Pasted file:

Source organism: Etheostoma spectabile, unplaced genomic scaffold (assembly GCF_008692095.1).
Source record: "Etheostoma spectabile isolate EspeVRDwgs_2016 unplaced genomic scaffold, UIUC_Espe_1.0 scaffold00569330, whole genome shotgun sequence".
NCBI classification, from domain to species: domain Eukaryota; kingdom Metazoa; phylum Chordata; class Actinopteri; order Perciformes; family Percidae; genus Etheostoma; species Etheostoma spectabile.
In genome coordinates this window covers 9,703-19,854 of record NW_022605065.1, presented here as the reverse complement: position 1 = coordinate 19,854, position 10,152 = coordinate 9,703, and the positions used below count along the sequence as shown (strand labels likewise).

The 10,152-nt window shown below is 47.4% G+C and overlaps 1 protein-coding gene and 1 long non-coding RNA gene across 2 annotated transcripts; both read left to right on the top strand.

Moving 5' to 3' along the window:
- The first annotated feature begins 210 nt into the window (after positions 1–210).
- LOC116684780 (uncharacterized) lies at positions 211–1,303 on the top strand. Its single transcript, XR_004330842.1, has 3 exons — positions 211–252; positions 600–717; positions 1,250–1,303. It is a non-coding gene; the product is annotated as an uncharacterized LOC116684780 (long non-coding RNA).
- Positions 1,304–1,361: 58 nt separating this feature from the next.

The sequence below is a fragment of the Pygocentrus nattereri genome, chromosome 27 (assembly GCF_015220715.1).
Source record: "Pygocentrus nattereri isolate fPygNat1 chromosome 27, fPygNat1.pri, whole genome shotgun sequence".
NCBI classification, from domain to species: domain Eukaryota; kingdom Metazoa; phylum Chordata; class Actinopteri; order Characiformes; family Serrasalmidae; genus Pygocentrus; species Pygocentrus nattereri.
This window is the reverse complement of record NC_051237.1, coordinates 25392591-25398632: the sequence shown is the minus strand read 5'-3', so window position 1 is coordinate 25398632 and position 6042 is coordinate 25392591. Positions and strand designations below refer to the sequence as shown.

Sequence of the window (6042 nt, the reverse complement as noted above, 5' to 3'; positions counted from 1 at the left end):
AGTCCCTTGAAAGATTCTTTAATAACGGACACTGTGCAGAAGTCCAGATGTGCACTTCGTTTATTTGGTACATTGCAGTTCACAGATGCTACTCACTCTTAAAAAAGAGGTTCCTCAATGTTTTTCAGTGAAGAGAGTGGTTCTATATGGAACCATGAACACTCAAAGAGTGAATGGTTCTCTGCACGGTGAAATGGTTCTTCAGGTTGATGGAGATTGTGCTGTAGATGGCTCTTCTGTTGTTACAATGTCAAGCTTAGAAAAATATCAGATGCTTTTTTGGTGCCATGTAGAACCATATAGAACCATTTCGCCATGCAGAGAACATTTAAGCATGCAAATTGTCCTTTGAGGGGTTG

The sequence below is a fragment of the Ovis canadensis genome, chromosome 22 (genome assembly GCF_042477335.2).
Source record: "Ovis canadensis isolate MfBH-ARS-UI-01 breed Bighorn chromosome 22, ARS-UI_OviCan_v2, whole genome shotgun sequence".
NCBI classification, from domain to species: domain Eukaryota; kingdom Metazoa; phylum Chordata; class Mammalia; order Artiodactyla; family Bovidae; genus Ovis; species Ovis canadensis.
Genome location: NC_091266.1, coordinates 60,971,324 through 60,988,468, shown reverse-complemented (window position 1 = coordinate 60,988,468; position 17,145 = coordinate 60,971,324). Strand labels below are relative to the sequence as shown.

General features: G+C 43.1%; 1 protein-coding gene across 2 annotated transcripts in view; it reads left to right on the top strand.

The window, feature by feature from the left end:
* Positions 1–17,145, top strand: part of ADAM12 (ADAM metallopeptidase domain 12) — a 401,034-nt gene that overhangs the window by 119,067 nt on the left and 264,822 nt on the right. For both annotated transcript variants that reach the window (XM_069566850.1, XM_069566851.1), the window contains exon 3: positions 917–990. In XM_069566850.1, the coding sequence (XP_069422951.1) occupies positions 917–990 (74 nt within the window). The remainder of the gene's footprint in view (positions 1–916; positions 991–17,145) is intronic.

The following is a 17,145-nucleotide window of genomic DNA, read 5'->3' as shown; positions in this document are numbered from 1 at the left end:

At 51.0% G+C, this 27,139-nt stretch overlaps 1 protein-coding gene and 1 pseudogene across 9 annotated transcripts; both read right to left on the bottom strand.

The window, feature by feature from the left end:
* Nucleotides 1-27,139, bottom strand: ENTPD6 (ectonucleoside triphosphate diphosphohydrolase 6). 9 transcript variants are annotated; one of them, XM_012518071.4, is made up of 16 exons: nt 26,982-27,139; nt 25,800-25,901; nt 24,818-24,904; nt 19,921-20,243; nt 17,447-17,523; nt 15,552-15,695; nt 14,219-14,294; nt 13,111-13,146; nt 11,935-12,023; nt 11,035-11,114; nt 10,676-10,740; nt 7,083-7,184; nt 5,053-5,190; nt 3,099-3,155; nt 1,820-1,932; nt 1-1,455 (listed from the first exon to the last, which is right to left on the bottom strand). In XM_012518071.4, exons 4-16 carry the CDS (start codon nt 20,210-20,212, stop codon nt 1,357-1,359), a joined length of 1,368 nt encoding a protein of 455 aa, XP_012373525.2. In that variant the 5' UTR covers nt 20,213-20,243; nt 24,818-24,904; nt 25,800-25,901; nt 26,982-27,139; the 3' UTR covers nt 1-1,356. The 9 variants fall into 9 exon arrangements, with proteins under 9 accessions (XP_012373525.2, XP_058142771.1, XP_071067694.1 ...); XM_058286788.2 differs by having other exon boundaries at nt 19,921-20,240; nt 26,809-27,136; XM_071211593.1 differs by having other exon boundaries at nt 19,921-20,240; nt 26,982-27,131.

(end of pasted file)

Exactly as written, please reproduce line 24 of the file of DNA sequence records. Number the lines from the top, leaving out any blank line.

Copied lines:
At 51.0% G+C, this 27,139-nt stretch overlaps 1 protein-coding gene and 1 pseudogene across 9 annotated transcripts; both read right to left on the bottom strand.